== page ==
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May 12, 2015

Does Your Manufacturing Company have the Technical Capability?

So you’ve found an awesome manufacturing company (cough, East West, cough) and you’re eager to get production lines moving! But how can you be sure this manufacturer is properly outfitted to produce quality goods that meet your customer’s standards? Follow the guidelines below to make sure you’ve found the right fit.

Get on the Same Page

Before signing an agreement with a contract manufacturer, make sure you two are on the same page. Have you provided every relevant document to eliminate any confusion or misunderstanding? This includes product drawings, BOMs, photos, samples or prototypes, inspection criteria and special customer requirements. Be as exhaustive as possible. If there is a language barrier, work with a translator to ensure technical jargon is properly communicated by both parties.

Realize the Importance of Supplier Evaluations

In-person supplier evaluations are absolutely crucial. If offshoring, the manufacturer should send a native-speaking engineer or quality manager to visit suppliers for 1-2 days with a comprehensive evaluation checklist in hand.

Critical Checklist Items:

  • Types of products manufactured and key customers
  • Range of manufacturing capabilities and capacity
  • Basic supplier stats (age, location, credit worthiness)
  • Employee demographics, skill level, training procedures and turnover rates
  • Available equipment and equipment maintenance procedures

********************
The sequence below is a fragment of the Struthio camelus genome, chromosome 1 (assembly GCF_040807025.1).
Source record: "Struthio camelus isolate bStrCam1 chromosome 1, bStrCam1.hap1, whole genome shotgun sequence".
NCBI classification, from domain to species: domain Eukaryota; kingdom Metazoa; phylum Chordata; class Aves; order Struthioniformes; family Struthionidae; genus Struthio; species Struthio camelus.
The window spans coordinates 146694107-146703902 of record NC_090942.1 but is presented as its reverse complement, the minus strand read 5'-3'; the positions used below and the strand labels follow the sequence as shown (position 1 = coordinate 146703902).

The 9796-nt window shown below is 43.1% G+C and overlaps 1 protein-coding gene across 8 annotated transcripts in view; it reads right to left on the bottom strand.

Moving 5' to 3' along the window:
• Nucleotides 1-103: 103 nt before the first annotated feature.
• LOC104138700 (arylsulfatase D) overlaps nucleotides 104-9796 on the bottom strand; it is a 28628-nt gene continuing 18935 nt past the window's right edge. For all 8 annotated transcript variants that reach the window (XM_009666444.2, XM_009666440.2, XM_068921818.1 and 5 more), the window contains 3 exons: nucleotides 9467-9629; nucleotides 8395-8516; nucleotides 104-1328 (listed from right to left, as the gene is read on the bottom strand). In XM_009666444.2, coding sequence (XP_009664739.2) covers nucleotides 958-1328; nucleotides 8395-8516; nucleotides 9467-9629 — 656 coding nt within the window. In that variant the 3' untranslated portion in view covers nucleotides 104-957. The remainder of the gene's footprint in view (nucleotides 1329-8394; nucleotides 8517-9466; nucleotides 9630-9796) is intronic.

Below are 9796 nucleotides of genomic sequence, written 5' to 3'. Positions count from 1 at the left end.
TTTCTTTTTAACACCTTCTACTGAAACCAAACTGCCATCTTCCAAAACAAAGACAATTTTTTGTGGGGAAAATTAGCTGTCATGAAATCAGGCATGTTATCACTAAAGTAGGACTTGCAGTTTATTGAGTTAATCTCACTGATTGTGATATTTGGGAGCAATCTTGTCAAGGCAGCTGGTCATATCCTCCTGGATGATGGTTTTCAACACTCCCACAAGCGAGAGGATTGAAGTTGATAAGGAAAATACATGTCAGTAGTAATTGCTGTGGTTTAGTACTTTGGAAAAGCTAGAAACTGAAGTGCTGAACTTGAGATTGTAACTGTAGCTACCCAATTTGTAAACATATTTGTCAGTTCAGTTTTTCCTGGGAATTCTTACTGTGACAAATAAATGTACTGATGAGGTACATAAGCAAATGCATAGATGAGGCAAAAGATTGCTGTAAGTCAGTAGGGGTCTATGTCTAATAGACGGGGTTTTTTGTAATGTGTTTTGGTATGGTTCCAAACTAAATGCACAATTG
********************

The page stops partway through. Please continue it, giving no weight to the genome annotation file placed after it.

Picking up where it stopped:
• Quality systems and standards in place (ISO, UL, Six Sigma)
  • Internal policies for worker health and safety

Each supplier should be graded across the above criteria to receive an overall ranking. Any areas of concern should be noted and discussed, and supplier data should be indexed. Perhaps one supplier excels at aluminum production but lacks anodizing capabilities. Noting each supplier’s proficiencies in a database will allow for quick identification of qualified suppliers for future jobs.

Tip: Make sure the manufacturer performs evaluations of existing suppliers on a regular basis! One-time qualification does NOT ensure long-term conformance. Find more evaluation tips here: 10 Cs of Supplier Evaluation.

Verify Quality Systems and Standards

Aside from the usual ISO or UL compliances, remember to weigh your customer’s expectations against industry standards. They may not always be aligned. Does your customer expect continuous quality improvements, or nothing more than maintenance of a minimum quality threshold? The quality systems in place should match the sophistication level of the product.


Check out our blog post “Looking For the Right Contract Manufacturer?" for more guidance!

FREE Guide: 7 Essential Questions to Ask When Choosing a  Strategic Manufacturing Partner

Filed Under: Manufacturing